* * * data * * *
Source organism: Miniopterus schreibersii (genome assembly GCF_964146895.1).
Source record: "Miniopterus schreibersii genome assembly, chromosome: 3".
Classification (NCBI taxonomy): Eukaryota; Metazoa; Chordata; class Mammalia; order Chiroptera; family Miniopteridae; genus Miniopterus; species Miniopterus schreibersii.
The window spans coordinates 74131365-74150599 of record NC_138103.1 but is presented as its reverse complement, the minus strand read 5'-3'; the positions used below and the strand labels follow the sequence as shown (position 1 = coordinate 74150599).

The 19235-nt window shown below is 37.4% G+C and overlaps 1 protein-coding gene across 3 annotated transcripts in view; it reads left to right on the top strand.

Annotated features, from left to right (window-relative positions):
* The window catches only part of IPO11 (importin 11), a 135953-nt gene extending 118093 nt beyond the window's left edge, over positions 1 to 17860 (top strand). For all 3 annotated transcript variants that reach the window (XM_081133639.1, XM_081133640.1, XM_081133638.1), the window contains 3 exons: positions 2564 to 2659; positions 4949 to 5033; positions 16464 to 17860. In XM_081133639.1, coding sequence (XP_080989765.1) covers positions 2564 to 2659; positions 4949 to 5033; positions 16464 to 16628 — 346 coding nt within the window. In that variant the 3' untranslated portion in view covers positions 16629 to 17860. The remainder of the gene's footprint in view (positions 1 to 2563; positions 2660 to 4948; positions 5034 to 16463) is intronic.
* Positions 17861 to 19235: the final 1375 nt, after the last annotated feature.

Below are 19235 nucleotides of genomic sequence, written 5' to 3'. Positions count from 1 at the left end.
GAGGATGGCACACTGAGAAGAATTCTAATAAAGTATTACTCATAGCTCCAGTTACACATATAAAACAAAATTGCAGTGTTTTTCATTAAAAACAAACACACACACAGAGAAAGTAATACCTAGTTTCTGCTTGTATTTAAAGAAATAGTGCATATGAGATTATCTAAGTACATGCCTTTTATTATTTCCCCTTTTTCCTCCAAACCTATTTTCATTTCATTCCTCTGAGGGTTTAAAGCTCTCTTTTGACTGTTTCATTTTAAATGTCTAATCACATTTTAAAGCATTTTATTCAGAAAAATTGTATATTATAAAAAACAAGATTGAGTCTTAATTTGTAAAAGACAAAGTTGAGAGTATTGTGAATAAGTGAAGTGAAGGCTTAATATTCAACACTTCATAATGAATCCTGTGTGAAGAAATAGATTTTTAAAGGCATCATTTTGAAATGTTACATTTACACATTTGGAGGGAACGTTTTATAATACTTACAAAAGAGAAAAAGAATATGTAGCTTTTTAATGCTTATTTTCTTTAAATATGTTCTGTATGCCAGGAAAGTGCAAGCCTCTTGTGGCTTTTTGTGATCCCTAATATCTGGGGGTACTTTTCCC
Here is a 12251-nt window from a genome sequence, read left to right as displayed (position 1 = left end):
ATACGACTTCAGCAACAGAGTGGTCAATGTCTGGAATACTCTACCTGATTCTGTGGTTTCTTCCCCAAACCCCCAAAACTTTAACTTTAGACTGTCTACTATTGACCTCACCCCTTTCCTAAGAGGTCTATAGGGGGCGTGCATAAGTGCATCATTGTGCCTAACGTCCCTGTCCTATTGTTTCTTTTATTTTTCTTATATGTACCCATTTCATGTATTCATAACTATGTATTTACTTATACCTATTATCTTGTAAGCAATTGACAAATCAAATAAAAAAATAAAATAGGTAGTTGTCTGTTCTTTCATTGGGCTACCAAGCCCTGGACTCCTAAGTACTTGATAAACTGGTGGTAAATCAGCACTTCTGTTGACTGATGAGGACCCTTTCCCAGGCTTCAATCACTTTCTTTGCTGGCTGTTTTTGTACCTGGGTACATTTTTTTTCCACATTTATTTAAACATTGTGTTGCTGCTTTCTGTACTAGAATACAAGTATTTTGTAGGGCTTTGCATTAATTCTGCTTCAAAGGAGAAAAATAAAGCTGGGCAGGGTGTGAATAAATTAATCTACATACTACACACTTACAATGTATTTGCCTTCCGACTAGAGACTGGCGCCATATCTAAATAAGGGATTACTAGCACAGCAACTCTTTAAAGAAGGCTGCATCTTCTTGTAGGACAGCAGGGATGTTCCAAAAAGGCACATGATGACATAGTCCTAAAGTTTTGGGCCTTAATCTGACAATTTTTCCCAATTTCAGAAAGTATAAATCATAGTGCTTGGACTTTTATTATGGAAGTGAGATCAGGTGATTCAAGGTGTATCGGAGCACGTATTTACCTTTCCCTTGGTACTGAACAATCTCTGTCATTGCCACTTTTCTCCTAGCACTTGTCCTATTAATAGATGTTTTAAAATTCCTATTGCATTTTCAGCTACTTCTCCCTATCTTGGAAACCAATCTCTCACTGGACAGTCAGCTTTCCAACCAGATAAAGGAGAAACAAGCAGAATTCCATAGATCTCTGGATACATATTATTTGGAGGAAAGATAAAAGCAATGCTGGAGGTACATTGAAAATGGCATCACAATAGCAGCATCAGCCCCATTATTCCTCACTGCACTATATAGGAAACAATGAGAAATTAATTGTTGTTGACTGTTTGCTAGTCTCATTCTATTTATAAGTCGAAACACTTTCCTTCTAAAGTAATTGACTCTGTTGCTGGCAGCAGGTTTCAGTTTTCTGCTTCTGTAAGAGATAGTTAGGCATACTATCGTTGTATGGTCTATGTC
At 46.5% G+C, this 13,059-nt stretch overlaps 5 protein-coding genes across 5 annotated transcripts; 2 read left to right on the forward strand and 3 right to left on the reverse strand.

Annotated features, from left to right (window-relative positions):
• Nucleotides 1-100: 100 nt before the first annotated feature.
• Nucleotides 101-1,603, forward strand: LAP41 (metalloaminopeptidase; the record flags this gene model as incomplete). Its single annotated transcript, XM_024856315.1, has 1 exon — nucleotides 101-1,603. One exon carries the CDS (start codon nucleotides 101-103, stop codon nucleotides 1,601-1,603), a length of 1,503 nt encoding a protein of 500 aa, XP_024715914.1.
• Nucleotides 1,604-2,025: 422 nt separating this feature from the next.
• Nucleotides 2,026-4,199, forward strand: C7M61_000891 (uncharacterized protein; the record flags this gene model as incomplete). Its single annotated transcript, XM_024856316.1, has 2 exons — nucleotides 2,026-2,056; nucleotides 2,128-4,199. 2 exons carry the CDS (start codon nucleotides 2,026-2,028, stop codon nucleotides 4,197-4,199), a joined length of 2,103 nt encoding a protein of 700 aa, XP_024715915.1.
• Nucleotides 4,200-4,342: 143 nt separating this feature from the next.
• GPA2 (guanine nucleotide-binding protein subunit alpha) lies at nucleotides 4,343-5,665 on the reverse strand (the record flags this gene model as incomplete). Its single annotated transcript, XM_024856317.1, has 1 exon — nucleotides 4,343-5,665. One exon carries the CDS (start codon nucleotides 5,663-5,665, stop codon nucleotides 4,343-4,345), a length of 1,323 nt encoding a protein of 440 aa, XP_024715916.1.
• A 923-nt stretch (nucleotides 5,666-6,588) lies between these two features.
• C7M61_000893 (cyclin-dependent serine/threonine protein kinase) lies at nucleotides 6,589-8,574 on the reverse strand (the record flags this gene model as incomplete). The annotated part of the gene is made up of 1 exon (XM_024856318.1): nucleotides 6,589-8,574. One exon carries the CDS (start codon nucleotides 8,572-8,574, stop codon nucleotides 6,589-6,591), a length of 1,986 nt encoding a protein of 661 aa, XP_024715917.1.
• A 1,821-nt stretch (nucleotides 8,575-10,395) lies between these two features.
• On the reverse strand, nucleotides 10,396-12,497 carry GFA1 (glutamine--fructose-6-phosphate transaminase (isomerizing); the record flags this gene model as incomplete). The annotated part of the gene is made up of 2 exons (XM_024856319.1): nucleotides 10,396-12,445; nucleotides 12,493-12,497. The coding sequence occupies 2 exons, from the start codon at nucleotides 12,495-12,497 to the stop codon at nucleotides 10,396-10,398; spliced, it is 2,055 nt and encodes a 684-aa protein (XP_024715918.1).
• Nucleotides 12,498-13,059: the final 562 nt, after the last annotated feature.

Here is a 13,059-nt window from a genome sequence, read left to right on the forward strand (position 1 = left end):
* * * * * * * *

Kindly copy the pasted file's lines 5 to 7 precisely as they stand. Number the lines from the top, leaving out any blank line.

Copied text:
The 19235-nt window shown below is 37.4% G+C and overlaps 1 protein-coding gene across 3 annotated transcripts in view; it reads left to right on the top strand.

Annotated features, from left to right (window-relative positions):
* The window catches only part of IPO11 (importin 11), a 135953-nt gene extending 118093 nt beyond the window's left edge, over positions 1 to 17860 (top strand). For all 3 annotated transcript variants that reach the window (XM_081133639.1, XM_081133640.1, XM_081133638.1), the window contains 3 exons: positions 2564 to 2659; positions 4949 to 5033; positions 16464 to 17860. In XM_081133639.1, coding sequence (XP_080989765.1) covers positions 2564 to 2659; positions 4949 to 5033; positions 16464 to 16628 — 346 coding nt within the window. In that variant the 3' untranslated portion in view covers positions 16629 to 17860. The remainder of the gene's footprint in view (positions 1 to 2563; positions 2660 to 4948; positions 5034 to 16463) is intronic.